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Pierre Poilievre rises during question period in the House of Commons on Parliament Hill in Ottawa, on June 18, 2021.PATRICK DOYLE/The Canadian Press

Pierre Poilievre has sunk his teeth into a hot economic issue, inflation, and the Conservative Party’s shadow finance minister can point to a cost of living that is rising at a rate Canadians haven’t seen for years. But he still insists on stretching facts to push his point.

There’s always a certain amount of spin in the cut and thrust of partisan politics. And the Conservatives are so excited that inflation has given them a useful political cudgel after weeks of internal bickering and flailing over vaccinations that they are letting their cost-of-living rhetoric get inflated.

On Monday, Conservative MP Rob Morrison said in the House of Commons that Canada was experiencing hyperinflation – a label that fits when inflation is 10 times Canada’s current 4.7-per-cent rate.

Then there is Mr. Poilievre. He is a big presence, blustery House performer, and many Conservatives will tell you he’s the best one they have. He needles ministers. He treats partisan politics like combat. And sometimes the facts get lost in the fog of war.

That’s not the province of one party: An edited video of Conservative Leader Erin O’Toole tweeted by Finance Minister Chrystia Freeland during the election campaign was labelled by Twitter as “manipulated.”

But it’s still worth noting that in his zeal to make his case on inflation – essentially, that large Liberal deficits caused it – Mr. Poilievre has breezily bent facts past the breaking point, notably by asserting that Canada has run the largest budget deficit in the Group of 20, and that Canada’s inflation rate is far higher than all its peers except the U.S.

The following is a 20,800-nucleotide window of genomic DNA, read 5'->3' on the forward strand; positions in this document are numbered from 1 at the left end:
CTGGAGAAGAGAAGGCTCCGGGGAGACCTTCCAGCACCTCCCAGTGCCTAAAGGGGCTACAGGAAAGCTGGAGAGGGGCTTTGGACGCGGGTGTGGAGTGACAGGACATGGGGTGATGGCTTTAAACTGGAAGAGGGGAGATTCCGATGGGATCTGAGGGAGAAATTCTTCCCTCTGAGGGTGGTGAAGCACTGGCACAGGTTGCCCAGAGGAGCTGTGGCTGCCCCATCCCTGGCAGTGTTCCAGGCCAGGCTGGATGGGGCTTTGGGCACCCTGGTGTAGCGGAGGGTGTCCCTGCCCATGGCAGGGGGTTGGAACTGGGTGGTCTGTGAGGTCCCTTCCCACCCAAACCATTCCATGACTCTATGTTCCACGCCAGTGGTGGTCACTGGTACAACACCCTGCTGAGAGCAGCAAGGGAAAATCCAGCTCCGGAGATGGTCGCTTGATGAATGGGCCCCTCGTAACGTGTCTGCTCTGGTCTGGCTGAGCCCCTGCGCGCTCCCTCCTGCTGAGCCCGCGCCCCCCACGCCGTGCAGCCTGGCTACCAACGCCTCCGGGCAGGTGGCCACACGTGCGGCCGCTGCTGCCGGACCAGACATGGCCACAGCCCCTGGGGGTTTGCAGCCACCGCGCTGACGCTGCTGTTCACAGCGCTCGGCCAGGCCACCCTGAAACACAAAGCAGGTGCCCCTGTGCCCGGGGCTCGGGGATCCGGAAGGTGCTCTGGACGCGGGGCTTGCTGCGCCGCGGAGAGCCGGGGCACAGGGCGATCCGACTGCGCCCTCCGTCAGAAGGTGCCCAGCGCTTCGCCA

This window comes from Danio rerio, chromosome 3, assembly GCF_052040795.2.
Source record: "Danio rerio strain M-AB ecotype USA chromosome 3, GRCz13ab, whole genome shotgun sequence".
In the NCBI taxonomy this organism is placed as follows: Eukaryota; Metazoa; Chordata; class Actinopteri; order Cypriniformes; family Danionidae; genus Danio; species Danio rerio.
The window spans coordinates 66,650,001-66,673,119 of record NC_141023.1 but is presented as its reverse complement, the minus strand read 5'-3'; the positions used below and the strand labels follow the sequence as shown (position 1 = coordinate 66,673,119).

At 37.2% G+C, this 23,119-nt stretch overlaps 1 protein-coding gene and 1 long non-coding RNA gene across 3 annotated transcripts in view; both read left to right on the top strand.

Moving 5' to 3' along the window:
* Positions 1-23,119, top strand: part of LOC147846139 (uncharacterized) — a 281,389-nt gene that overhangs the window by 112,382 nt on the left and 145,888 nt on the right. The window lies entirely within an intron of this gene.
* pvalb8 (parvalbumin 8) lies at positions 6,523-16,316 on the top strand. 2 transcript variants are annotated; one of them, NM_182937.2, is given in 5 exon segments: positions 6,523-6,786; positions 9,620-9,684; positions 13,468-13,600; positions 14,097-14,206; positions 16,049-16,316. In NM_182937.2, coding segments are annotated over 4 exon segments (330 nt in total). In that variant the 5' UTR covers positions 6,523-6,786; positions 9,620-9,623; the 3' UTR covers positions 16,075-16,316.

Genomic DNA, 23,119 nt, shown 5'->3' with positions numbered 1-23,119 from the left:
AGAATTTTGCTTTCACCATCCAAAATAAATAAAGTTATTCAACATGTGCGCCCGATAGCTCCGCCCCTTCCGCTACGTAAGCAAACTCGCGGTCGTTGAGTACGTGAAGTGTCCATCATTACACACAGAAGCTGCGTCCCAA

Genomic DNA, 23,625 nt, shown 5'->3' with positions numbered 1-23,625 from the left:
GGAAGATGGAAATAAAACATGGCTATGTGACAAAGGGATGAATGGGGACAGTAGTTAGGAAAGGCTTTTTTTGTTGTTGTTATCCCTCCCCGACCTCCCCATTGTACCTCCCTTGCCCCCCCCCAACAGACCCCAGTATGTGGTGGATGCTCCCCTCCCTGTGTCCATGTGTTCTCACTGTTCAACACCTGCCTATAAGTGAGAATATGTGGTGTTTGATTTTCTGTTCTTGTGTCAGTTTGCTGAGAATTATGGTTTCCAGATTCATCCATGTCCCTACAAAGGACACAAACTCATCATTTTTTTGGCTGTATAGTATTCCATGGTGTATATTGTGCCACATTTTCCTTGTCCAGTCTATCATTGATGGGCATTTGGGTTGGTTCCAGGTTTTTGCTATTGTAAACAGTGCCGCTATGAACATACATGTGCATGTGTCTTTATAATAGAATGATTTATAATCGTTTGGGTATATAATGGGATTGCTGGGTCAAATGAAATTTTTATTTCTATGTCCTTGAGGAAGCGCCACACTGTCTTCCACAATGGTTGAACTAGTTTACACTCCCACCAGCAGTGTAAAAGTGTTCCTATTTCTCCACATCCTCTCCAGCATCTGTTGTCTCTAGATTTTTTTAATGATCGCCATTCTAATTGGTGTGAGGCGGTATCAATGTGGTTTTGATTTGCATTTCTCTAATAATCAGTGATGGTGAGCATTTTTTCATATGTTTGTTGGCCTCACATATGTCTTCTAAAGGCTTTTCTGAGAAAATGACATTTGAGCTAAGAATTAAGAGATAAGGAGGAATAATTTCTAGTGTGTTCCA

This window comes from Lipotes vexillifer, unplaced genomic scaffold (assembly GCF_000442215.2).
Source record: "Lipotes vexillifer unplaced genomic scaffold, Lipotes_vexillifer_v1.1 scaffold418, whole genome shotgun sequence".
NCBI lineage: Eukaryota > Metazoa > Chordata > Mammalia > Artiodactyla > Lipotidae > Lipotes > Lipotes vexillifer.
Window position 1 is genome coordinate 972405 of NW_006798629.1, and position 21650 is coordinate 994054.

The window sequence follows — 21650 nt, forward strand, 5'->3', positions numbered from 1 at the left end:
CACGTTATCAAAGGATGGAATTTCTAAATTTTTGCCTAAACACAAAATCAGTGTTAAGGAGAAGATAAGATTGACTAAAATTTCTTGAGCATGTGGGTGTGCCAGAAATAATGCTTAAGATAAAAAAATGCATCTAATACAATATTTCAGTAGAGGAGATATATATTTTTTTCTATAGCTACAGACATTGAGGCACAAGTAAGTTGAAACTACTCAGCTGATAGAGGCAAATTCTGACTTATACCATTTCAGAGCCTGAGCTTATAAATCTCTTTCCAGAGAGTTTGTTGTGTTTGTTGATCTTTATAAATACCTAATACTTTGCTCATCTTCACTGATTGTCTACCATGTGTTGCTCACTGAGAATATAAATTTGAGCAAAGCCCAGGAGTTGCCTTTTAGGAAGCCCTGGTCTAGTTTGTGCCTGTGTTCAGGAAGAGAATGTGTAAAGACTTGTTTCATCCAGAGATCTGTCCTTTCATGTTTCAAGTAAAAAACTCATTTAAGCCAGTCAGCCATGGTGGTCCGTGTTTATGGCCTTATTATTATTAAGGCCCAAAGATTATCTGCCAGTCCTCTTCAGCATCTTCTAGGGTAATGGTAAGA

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That’s not a question of economic theories, or how much to blame Justin Trudeau. Plenty of economists insist that most of the inflation we are experiencing is caused by supply-chain disruptions, but Mr. Poilievre argues that only expansions of the money supply cause inflation. He is not the first person to warn against governments running budget deficits financed by the expansion of the central bank’s balance sheet, nor the first to refer to that as “printing money,” even if that expression is inaccurate. That’s debate. His claim that his criticism of quantitative easing is not a comment on monetary policy is unfathomable, but let’s call that spin.

It’s something else when he claims that Canada ran the highest deficit in the G20 last year. That is not correct.

It is Mr. Poilievre who insists that is important. At a news conference last week, a reporter asked if Mr. Poilievre was questioning the value of pandemic benefits, which made up the bulk of the deficit.

“You know who also had COVID?” Mr. Poilievre asked in reply. “The other 19 countries in the G20 who had lower deficits than Canada. G20 countries – we had the biggest single deficit last year, as a share of GDP.”

But that’s not so. Canada ran a large deficit, but not the largest in the G20 – as a share of GDP it was smaller than the G20 average, according to the International Monetary Fund.

Mr. Poilievre, astonishingly, insisted to reporters that he was right, because in the middle of the year, the IMF projected that Canada’s deficit would be the largest – a projection it later revised to keep abreast of the figures.

It hardly seems worth the trouble of misrepresenting those stats. Nobody needs to be convinced Canada’s 2020-21 deficit – $354-billion – was big. People feel inflation. The opposition has a lot to work with.

Yet Mr. Poilievre also goes out of his way to insist that Canada’s inflation is running at a pace far beyond other countries, except the U.S. “France, Italy, Germany, Japan, and the U.K. all have much lower inflation rates than Canada. Only the United States, which is printing money like crazy, has a higher inflation rate,” he said last week.

Much lower? At the time, Britain’s reported inflation rate of 4.2 per cent and Germany’s 4.5 per cent were not much lower than Canada’s. (Since then, Germany reported consumer prices rose at an annual rate of 6 per cent.) Inflation in the euro zone was 4.1 per cent. The U.S. and Canada’s other USMCA partner, Mexico, both had inflation over 6 per cent.

Obviously, Mr. Poilievre is trying to bolster an argument that Canada’s inflation is unique. You’d think it would be counterproductive to make that argument with factual claims that don’t hold water – unless you think such things just don’t matter.

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